this is freakin sweet. I wish I could do this (and I hope you're right).
Niko Porikos grew up in an NTDP billet home. Cool story.
Just a quick refresher from week 7 game vs. Iowa. Diary can be found here: http://mgoblog.com/diaries/post-week-6-yardage-analysis-and-predictions-... . UM's offense and defense both came to play against Iowa. The offense was predicted to put up 407 yards of offense. They put up 522 yards. This was UMs best offensive day of the season, posting a 200% of Iowa's season average. This moves UM season average up to gaining nearly 159% of what their opponents typically give up.
The defense also had a stellar day giving up 383 of the predicted 454 yards of Iowa offense. Statistically for the defense, this was their best game of the season. They held Iowa to 91% of their season output. This was the third time this season the UM defense held their opponent under their season average.
The score predictor nearly hit a grand slam two weekends ago. I predicted a 35-28 UM loss. The final score was 38-28 Iowa. Despite UM having a great day moving the ball and having a relatively decent day holding Iowa in yardage, they did not succeed where it counts: on the scoreboard. Iowa was scoring 1 point every 12.69 yards on the season. In the Michigan game, they scored 1 point every 10.08 yards; well above their season average. Iowa had damn good field position all game and plays like Sash made on the block FG returning it past midfield, really hurt UMs chances in this ballgame. Not to mention the TWO!!! kickoffs out of bounds.
Where was UM on yards per point? For the season, UM was scoring a point every 13.75 yards. During the Iowa game, UM scored one point every 18.64 yards. A product, no doubt, of penalties and turnovers. UM, after the Iowa game, is score a point every 14.78 yards. Something interesting to note is that UM was scoring a point every 13.03 yards in 2009. Despte that, UM is on pace to score 78 more points this season than last. Go figure.
What does this mean moving forward?
It all has to be positive. I mean, the DEFENSE HAD THEIR BEST STATISTICAL GAME OF THE SEASON!!! That alone is reason to celebrate. On top of that, UMs offense had their best game as well. If UM can limit their turnovers the rest of the season, or they can create some of defense, then I feel comfortable saying that there isn't a team on UMs remaining schedule that they can't beat.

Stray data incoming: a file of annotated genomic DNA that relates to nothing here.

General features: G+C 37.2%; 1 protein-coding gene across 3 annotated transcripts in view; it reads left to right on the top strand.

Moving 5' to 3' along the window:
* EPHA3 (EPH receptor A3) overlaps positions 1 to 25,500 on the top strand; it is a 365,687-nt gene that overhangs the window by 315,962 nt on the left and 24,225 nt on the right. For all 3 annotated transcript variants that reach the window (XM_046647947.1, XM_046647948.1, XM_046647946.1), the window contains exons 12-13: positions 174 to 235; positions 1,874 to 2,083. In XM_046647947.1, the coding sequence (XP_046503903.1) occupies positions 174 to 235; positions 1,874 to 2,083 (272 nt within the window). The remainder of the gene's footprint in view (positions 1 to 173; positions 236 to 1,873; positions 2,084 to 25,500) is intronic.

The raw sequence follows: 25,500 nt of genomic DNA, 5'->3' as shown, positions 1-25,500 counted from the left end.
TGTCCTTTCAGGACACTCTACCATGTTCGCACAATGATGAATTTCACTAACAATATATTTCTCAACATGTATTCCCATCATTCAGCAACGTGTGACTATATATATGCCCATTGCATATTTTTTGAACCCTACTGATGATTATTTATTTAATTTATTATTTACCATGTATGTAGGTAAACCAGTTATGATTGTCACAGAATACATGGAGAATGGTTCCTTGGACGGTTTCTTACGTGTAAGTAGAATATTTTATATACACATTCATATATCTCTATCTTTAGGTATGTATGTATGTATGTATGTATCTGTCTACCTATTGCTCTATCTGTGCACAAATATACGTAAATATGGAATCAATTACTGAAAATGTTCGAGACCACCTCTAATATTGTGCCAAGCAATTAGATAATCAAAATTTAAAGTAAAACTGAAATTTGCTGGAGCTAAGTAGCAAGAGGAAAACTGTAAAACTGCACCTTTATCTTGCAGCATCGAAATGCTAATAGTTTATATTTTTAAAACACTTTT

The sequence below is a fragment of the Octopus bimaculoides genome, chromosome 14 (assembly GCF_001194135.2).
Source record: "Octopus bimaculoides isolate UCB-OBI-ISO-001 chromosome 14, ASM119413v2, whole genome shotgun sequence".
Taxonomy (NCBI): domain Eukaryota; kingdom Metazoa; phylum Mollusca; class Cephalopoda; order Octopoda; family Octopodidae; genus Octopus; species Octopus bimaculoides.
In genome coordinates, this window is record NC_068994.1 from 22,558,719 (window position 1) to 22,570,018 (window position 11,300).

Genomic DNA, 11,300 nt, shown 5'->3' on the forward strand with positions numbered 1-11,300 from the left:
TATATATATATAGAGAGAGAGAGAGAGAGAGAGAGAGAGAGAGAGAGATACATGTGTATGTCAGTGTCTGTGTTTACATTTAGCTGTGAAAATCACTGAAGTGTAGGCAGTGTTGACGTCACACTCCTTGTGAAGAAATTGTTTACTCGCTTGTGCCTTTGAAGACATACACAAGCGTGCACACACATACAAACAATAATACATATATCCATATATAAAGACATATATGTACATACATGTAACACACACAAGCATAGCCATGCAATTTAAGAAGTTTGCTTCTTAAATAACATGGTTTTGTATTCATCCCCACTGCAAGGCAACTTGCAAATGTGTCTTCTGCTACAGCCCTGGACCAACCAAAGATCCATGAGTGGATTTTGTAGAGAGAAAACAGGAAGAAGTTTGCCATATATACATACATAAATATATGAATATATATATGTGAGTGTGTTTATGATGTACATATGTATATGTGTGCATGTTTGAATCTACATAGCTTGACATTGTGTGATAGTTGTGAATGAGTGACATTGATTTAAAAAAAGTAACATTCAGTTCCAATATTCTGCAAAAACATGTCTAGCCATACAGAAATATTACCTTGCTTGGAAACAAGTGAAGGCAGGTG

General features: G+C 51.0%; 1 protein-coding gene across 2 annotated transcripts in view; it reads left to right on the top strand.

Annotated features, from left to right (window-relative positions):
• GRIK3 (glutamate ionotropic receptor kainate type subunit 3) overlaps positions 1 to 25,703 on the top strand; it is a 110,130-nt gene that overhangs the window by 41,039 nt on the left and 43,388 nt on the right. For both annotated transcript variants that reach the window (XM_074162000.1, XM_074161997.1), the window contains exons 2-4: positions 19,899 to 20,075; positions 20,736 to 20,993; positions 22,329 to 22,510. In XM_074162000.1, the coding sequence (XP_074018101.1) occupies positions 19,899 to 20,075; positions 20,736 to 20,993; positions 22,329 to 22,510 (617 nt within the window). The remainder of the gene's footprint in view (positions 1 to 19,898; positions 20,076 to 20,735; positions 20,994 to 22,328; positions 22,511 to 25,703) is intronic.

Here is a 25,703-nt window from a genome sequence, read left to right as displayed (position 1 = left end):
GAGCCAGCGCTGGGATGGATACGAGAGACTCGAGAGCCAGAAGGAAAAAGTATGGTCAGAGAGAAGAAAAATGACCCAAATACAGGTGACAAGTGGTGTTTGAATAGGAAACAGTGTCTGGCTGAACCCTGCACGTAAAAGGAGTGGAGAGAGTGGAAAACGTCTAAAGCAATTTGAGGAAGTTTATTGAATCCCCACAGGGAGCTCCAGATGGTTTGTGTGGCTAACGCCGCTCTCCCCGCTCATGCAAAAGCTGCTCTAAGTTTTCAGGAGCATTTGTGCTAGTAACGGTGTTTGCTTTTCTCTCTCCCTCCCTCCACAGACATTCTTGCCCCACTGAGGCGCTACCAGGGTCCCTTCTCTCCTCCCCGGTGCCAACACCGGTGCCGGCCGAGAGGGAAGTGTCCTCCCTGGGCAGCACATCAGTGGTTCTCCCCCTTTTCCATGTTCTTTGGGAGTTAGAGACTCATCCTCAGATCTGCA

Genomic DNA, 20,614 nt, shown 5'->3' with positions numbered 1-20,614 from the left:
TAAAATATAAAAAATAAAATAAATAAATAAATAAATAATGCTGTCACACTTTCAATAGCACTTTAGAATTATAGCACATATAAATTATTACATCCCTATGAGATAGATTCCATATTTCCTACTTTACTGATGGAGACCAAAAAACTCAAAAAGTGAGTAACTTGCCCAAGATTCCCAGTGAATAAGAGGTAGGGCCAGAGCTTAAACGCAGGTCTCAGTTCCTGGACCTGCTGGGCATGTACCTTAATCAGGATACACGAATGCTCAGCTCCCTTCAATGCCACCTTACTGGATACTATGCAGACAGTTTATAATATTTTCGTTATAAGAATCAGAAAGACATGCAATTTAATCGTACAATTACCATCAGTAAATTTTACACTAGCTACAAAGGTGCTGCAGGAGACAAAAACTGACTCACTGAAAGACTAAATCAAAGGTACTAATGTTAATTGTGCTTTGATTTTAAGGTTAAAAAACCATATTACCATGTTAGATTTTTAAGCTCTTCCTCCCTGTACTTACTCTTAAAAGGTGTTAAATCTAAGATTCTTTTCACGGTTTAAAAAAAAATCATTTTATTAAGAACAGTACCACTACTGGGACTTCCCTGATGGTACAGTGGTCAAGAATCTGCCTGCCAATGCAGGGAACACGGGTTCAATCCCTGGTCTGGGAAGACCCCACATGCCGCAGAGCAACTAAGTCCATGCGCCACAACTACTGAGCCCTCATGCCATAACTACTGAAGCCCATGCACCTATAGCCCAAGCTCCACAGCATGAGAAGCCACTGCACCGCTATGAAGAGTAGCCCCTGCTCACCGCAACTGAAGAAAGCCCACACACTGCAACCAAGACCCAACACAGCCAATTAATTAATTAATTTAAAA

Anyway, let's move on to week 9. Game at PSU...
Charts first? Yes... CHARTS
Well, with the bye week, UMs stats did not change. However, PSU was able to help their cause a little bit. They put up their second highest point total on their fourth lowest yardage total. That increased the predicted point total by 1 point.
UM still remains a favorite to outgain their opponent in all of their remaining games besides OSU. They are a -113 yard dog to OSU. However, UM was a 48 yard dog to Iowa and out gained them by 139 yards, for a 187 yard turnaround, so anything is possible.
UM - 527 yards
PSU - 369 yards
Score Predictor based on statistics...
UM - 35
PSU - 24
My score predictor based on gut feeling and blue shades - UM 42-17
I just took the prediction down the next avenue. I've calculated a percentage error of my predictions and then formulated a high and low for yardage output and their corresponding point totals.
this is freakin sweet. I wish I could do this (and I hope you're right).
"And the defense also had a stellar day giving up 383 of the predicted 454 yards." Wow, you'd almost think we won. I'm not sure I was yelling "stellar" while I watched the game.
Yeah, stellar for this defense. When your defense is giving up 115% and holds a pretty good offense to 90%, I'd call that a good day from that group.
Also, Iowa is the 4th best offense (yardage total) that UM will face this year. The only better offense they face the rest of the way is OSU at #2.
Princeton is right. The turnovers and special teams gaffes put Iowa on short fields all day; as a result, they didn't have to gain many yards to score. Sadly, there's not much reason to think that our D would have prevented long drives and scores if Iowa's average starting field position has been, say, their 20. So I think the stats are lying here.
That's a fair assessment.